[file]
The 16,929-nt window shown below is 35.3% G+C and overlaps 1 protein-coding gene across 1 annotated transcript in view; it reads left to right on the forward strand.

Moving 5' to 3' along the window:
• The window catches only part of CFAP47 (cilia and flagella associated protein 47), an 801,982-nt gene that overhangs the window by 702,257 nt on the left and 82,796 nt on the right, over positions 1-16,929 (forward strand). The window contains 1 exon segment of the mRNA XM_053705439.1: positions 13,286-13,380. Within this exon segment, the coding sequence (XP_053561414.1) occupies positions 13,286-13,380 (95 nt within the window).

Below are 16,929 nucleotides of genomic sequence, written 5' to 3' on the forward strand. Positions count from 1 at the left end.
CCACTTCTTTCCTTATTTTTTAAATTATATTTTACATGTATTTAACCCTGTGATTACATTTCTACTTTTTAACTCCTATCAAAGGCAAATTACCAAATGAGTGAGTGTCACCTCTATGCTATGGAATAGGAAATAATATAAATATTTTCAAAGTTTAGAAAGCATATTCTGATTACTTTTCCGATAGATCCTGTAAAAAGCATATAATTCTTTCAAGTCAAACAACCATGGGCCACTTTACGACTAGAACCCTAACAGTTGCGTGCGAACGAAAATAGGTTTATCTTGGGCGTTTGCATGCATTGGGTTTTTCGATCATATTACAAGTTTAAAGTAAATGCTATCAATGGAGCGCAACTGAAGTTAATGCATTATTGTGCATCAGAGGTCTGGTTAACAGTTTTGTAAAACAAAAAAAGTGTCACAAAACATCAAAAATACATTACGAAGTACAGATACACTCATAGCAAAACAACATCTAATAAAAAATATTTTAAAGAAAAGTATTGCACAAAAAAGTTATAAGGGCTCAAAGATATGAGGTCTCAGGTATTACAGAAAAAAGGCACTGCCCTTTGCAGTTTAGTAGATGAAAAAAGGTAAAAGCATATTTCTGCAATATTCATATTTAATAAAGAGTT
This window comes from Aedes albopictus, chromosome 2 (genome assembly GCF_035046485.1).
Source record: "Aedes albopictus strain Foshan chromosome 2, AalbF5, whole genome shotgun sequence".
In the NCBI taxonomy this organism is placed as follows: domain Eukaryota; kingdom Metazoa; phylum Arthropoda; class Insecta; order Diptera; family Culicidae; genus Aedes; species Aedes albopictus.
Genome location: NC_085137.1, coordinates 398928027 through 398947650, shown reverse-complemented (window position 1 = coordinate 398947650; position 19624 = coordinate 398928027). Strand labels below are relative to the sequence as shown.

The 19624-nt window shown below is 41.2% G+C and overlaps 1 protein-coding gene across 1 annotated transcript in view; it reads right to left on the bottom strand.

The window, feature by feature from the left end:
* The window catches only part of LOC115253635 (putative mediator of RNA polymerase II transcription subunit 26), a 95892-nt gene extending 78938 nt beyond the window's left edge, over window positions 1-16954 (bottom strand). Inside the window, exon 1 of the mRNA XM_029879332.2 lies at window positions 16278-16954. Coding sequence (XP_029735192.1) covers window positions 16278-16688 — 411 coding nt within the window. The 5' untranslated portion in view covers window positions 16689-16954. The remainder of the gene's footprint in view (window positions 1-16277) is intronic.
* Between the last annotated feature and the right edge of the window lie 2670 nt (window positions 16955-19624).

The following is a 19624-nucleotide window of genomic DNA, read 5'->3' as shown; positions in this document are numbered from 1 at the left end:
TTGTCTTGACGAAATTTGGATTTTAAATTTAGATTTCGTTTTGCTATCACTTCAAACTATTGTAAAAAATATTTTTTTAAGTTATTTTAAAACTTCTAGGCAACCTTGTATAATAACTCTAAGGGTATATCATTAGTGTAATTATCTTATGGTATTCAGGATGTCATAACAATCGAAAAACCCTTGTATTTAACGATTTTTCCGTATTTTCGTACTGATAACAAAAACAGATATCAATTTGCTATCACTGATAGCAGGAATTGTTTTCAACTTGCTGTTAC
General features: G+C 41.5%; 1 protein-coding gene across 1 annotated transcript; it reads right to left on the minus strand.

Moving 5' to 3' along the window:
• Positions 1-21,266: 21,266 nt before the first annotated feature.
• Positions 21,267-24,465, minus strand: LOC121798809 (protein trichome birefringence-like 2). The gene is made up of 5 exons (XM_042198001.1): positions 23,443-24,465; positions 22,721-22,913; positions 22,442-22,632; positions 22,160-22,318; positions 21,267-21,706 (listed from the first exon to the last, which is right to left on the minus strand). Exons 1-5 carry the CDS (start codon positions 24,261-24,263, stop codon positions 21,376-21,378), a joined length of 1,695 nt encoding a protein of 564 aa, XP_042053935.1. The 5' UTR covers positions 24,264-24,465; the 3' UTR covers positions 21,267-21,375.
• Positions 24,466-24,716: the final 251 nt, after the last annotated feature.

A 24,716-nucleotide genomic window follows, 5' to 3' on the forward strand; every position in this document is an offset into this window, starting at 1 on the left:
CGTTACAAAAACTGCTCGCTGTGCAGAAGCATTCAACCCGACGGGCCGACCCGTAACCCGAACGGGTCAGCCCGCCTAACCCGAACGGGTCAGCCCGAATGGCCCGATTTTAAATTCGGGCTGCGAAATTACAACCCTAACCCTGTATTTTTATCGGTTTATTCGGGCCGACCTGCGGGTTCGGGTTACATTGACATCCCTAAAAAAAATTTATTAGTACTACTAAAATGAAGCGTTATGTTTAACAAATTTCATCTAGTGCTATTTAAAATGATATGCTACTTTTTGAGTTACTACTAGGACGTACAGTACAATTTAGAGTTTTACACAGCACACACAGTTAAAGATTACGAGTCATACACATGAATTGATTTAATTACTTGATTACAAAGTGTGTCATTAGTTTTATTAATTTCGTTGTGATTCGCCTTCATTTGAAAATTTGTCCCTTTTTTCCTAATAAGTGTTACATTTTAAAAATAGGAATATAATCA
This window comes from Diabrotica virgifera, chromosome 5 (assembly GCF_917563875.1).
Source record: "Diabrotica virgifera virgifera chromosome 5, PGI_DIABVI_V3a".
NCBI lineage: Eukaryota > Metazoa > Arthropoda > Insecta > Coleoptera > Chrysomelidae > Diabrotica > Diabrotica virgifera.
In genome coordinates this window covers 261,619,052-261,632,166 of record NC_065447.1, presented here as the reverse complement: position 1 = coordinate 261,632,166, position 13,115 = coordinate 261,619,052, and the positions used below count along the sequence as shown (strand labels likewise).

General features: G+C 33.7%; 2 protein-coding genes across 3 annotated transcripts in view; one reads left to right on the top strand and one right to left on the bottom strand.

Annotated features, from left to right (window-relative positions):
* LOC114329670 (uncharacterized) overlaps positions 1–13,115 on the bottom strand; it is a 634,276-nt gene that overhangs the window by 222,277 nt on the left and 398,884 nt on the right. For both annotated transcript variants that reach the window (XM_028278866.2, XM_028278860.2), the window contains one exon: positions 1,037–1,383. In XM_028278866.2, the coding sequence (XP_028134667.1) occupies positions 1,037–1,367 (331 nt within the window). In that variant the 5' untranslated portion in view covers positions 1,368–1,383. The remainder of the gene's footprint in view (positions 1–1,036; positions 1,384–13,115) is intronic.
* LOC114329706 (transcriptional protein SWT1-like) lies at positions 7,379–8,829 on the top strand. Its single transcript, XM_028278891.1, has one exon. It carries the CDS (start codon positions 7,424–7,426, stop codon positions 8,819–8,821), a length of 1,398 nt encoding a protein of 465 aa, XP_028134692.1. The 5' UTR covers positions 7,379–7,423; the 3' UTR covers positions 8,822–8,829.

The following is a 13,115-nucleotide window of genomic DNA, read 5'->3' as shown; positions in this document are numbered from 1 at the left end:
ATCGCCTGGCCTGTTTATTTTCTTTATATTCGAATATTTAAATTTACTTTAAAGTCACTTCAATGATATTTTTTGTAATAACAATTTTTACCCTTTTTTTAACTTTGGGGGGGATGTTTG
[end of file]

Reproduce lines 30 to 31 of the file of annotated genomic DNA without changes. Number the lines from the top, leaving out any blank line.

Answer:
* LOC114329706 (transcriptional protein SWT1-like) lies at positions 7,379–8,829 on the top strand. Its single transcript, XM_028278891.1, has one exon. It carries the CDS (start codon positions 7,424–7,426, stop codon positions 8,819–8,821), a length of 1,398 nt encoding a protein of 465 aa, XP_028134692.1. The 5' UTR covers positions 7,379–7,423; the 3' UTR covers positions 8,822–8,829.

The following is a 13,115-nucleotide window of genomic DNA, read 5'->3' as shown; positions in this document are numbered from 1 at the left end: